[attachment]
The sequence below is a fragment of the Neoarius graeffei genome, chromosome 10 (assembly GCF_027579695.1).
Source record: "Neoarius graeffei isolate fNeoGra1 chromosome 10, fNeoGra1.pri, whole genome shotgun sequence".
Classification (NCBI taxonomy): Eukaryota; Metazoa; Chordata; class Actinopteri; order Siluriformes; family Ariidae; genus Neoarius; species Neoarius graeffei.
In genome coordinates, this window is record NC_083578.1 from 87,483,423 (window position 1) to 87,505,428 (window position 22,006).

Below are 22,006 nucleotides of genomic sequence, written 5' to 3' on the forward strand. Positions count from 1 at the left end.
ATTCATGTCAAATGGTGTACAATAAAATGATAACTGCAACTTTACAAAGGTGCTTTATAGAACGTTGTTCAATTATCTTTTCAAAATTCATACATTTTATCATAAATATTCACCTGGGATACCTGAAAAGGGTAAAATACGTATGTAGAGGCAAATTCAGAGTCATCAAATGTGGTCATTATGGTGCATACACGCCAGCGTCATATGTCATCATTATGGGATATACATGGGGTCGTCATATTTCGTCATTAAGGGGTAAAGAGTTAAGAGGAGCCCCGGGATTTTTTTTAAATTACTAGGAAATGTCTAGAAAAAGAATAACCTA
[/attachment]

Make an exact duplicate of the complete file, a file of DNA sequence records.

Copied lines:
The sequence below is a fragment of the Neoarius graeffei genome, chromosome 10 (assembly GCF_027579695.1).
Source record: "Neoarius graeffei isolate fNeoGra1 chromosome 10, fNeoGra1.pri, whole genome shotgun sequence".
Classification (NCBI taxonomy): Eukaryota; Metazoa; Chordata; class Actinopteri; order Siluriformes; family Ariidae; genus Neoarius; species Neoarius graeffei.
In genome coordinates, this window is record NC_083578.1 from 87,483,423 (window position 1) to 87,505,428 (window position 22,006).

Below are 22,006 nucleotides of genomic sequence, written 5' to 3' on the forward strand. Positions count from 1 at the left end.
ATTCATGTCAAATGGTGTACAATAAAATGATAACTGCAACTTTACAAAGGTGCTTTATAGAACGTTGTTCAATTATCTTTTCAAAATTCATACATTTTATCATAAATATTCACCTGGGATACCTGAAAAGGGTAAAATACGTATGTAGAGGCAAATTCAGAGTCATCAAATGTGGTCATTATGGTGCATACACGCCAGCGTCATATGTCATCATTATGGGATATACATGGGGTCGTCATATTTCGTCATTAAGGGGTAAAGAGTTAAGAGGAGCCCCGGGATTTTTTTTAAATTACTAGGAAATGTCTAGAAAAAGAATAACCTA